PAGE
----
Across Pacific & Asia
Tutu stresses justice, mercy, humility
in remarks to students

By United Methodist News Service

RIDGECREST, N.C. - An authentic religious life hinges on walking humbly with God, doing justice and loving mercy, Archbishop Desmond Tutu told more than 1,300 young people at an ecumenical gathering.

The Nobel laureate addressed students, campus ministers and chaplains from six denominations attending Celebrate III, held Dec. 30-Jan. 3 at a Southern Baptist retreat center near Asheville, N.C. At least 300 United Methodist students from colleges and universities across the country joined their peers in celebrating their common belief in Jesus Christ.

Tutu, an Anglican cleric and 1984 winner of the Nobel Peace Prize, is the Robert W. Woodruff Visiting Professor of Theology at  Candler School of Theology in Atlanta. He centered his message around the biblical foundation for the four-day gathering, Micah 6:8, which asks, "What does the Lord require of you?" He also discussed the significance each student has in God's plan.

Micah stated that a relationship with God depends on performing acts of justice, mercy and humility. But Tutu suggested a reversal in order, to make walking humbly with God the first prerequisite for an authentic religious existence.

"The true Christian life is impossible unless at its heart beats an engaged spirituality," he said.

Such an "engaged spirituality" will not provide insulation against the harsh realities of life faced by most of the world, he said. However, it will give people sensitivity to God, who will prepare them to work for Him among "the least of these." Tutu told the students that they, like God, must be among those who are hurting, have been diminished and dehumanized. "For what we do to rehabilitate them, to serve them, we are doing as to our Lord himself," he said.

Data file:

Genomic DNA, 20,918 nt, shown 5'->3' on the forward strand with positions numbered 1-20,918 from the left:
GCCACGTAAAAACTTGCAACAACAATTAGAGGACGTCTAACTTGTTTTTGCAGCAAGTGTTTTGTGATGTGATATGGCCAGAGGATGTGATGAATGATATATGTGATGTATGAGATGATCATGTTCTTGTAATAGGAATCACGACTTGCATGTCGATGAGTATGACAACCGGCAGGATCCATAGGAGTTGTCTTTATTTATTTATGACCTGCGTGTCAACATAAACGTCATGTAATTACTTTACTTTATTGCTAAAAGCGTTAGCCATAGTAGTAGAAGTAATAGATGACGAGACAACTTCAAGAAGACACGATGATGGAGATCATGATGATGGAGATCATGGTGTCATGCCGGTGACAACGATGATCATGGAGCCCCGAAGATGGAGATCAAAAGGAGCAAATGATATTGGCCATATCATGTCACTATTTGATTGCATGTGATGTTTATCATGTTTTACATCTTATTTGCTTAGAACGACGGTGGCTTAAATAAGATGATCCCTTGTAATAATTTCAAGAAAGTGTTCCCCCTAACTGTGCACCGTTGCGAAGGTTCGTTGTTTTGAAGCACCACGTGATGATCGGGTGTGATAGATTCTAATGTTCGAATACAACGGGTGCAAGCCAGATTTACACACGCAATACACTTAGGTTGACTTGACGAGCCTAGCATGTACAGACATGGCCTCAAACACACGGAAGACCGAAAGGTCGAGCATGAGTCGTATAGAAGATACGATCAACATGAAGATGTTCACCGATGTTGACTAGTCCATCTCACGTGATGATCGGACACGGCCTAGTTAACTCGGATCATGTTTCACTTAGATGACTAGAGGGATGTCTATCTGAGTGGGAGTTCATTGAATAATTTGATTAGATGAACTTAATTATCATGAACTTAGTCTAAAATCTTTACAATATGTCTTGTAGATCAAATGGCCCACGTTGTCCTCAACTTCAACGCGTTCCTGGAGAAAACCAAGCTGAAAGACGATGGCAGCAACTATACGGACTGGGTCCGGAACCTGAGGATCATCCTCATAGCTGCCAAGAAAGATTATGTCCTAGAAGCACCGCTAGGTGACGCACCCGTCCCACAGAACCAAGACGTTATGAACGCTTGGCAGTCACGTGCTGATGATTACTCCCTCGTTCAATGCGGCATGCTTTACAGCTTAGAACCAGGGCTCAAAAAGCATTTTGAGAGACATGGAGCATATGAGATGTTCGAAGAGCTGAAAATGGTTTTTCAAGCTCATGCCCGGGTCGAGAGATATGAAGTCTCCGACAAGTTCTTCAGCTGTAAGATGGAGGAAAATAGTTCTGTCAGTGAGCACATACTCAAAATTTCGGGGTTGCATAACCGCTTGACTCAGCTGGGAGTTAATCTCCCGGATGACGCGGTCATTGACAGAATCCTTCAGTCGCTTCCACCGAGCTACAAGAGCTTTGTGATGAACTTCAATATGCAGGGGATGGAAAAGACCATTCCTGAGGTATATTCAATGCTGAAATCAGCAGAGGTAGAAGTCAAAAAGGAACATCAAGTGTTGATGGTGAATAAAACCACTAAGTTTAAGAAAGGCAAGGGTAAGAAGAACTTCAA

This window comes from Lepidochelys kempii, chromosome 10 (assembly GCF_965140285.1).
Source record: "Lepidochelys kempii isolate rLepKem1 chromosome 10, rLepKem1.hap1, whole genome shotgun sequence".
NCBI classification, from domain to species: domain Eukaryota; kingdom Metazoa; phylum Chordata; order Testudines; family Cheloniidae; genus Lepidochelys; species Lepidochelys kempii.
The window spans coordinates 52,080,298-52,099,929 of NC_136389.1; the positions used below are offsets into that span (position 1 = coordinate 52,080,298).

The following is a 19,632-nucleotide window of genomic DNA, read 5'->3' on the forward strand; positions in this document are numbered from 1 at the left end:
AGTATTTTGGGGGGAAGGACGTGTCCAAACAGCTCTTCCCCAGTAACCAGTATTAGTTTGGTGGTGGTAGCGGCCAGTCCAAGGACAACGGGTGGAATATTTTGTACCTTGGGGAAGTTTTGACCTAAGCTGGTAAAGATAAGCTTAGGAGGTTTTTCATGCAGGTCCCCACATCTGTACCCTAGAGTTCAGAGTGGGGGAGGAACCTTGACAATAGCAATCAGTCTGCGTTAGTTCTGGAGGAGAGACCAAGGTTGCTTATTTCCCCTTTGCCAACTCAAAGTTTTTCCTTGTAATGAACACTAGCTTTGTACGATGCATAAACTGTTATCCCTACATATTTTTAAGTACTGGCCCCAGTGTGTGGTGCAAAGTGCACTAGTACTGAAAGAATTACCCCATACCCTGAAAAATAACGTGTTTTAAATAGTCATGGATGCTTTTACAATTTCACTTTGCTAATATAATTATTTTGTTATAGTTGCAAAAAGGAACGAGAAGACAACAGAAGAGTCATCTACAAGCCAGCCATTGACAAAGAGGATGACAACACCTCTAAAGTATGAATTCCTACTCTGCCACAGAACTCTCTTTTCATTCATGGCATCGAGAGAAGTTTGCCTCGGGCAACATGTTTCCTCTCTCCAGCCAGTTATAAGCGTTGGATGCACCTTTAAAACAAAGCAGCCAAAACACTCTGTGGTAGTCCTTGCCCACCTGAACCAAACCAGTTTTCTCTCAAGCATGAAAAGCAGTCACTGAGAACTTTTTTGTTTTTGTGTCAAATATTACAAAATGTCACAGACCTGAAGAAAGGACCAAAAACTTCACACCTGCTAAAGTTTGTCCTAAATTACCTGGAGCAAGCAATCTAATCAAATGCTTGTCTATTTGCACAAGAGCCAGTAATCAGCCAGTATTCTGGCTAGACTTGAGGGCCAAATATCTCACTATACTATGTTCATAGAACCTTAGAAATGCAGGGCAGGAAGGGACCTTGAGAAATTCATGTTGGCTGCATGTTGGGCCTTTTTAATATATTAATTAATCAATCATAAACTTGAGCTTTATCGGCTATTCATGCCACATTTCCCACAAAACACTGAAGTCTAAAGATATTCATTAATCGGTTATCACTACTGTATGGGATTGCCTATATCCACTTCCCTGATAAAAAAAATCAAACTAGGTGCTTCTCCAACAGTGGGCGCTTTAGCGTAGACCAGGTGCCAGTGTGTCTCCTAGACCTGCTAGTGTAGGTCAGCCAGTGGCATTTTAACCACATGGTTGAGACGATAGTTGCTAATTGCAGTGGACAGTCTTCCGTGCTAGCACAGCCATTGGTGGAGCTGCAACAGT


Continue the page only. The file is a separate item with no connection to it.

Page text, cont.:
He cited two commandments that give more meaning to Micah 6:8: "Love God, and love thy neighbor." Those guidelines are two sides of one coin, Tutu said. "One on its own is not legal tender, (it) can't be a coin. You need both together simultaneously."

The biblical story of Jesus feeding the 5,000 not only teaches that Christians should share their resources, but it also stresses how God needs human partners for his work, the archbishop said.

"We, without God, cannot; God without us, will not," Tutu said, quoting St. Augustine of Hippo. "The omnipotent becomes impotent and weak; the infinite becomes the restrained, the limited, waiting for our fish, our bread, before God can accomplish whatever miracle God would want to perform."

God often relies on young people to be his friends and workers, Tutu said. He repeated God's words to Jeremiah: "Before I formed you in the womb, I knew You." None of the students was created by accident, Tutu said. "You are an indispensable part of God's plan. No one else, not even your identical twin, can love God and serve God as only you can. You are unique."

The Lord puts limits on his omnipotence to ensure that there is always collaboration between human beings and the divine, Tutu said. "God ever waits on God's human partners to provide their particular bread and fish to enable God to do God's work, to perform God's miracles."

Young people from six continents participated in the Celebrate event, which is held every four years. During small group discussions, workshops and other meetings, they discussed issues on their campuses and in the world, and how their faith prepares them to respond. Participants from Liberia and Indonesia described problems in their countries related to civil unrest and poverty. The students also explored where God is leading them as the new millenium approaches.